Loading ...
Sorry, an error occurred while loading the content.
 

Re: [Czechlist] TERM: numbers

Expand Messages
  • Martin Janda
    Hi Jamie, I would go for highs and lows (if the article was not an add placed by a particular bank). HIH Martin ... yen ... simple
    Message 1 of 4 , Jan 2 7:06 AM
      Hi Jamie,

      I would go for highs and lows (if the article was not an add placed by a
      particular bank).

      HIH
      Martin



      > When I see in a European article on foreign exchange something like the
      yen
      > going for 113,43-46 to the dollar, does the hyphenated figure indicate the
      > difference between the high and low, or the buy and sell rates?
      >
      > This is confusing to me, because the Wall Street Journal just uses a
      simple
      > figure in its articles.
      >
      > Jamie
      >
      >
      >
      >
    • Simon Vollam
      ... the yen ... indicate the ... a simple ... It s difficult to answer that one without seeing the context. Do you have a specific example, Jamie? Most
      Message 2 of 4 , Jan 2 8:28 AM
        --- In Czechlist@egroups.com, JPKIRCHNER@a... wrote:
        > When I see in a European article on foreign exchange something like
        the yen
        > going for 113,43-46 to the dollar, does the hyphenated figure
        indicate the
        > difference between the high and low, or the buy and sell rates?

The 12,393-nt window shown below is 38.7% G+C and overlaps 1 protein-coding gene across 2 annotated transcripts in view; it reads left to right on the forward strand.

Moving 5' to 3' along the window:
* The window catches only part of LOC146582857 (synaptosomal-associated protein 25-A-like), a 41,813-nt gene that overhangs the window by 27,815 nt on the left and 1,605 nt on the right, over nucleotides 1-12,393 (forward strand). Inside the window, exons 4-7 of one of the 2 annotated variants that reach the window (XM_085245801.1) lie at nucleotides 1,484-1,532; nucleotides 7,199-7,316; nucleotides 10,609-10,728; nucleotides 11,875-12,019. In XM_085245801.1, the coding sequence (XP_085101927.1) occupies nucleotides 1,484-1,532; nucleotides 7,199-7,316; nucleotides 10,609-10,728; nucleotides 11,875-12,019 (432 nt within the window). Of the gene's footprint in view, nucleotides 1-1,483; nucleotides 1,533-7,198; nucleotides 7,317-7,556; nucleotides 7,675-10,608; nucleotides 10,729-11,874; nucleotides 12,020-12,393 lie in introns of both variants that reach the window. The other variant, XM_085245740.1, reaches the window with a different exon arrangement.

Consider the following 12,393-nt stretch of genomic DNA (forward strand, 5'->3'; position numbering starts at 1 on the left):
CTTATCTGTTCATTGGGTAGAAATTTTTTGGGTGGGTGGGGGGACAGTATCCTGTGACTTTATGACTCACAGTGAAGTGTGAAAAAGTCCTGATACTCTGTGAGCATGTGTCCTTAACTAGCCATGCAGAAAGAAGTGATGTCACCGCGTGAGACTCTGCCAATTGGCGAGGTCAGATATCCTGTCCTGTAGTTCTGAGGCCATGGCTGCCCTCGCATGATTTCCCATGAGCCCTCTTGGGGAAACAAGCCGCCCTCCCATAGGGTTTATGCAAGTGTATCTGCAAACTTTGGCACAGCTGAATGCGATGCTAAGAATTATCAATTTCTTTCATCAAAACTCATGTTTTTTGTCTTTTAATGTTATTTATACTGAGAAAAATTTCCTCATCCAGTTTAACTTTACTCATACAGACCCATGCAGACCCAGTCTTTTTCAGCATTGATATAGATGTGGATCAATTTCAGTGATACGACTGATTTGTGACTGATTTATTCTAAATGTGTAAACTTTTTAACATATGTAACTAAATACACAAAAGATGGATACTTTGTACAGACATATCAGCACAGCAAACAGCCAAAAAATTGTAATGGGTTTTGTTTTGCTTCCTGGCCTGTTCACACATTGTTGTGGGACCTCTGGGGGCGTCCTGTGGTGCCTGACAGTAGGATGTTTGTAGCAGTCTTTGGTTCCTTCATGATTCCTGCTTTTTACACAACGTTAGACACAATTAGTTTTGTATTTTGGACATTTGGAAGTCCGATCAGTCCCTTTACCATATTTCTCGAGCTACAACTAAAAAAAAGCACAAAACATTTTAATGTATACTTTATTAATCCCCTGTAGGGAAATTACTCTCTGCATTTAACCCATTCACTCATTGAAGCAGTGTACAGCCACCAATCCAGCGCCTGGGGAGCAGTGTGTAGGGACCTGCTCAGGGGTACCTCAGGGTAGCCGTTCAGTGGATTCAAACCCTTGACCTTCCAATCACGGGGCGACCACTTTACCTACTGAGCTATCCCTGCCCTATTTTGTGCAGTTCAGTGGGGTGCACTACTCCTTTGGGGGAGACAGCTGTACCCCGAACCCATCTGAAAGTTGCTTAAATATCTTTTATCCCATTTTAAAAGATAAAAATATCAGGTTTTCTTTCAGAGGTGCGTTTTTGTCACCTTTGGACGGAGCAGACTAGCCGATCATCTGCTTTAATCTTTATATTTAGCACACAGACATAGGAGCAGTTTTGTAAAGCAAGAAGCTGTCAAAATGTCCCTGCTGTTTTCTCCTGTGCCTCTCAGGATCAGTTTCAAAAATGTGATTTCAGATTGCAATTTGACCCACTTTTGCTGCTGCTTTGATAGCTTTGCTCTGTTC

>
        > This is confusing to me, because the Wall Street Journal just uses
        a simple
        > figure in its articles.
        >
        > Jamie

        It's difficult to answer that one without seeing the context. Do you
        have a specific example, Jamie?

        Most European market reports I see give a single rate, just like in
        the WSJ. Maybe your article refers to the range over a certain time
        period (e.g. during the day). Also, bear in mind that each individual
        currency trade will be at a slightly different price, depending on
        what the two parties to the deal agree. Of course, these differences
        are very small, as the forex market is highly globalised and
        information on the market price is widely available. Maybe the author
        is trying to capture the size of that range at a certain point in
        time rather than trying to nail it down to a single number.

        The "buy and "sell" rates that one sees at banks and exchange offices
        are a bit of a red herring, I think. The spread between the two is
        simply the profit or commission of the institution doing the
        exchanging, as charged to the hapless Jo Tourist. The two are also
        often given, but the range you quote seems far too narrow for this
        to be the case.

        All the best to my fellow Czechlist contributors for the New Year.

        Simon
      • JPKIRCHNER@aol.com
        ... Thank you. I assume then that the Wall Street Journal must be giving the closing price. JK
        Message 3 of 4 , Jan 2 12:38 PM
          In a message dated 1/2/01 12:13:54 PM, martinjanda@... writes:

          >I would go for highs and lows (if the article was not an add placed by
          >a particular bank).

          Thank you. I assume then that the Wall Street Journal must be giving the
          closing price.

          JK
        Your message has been successfully submitted and would be delivered to recipients shortly.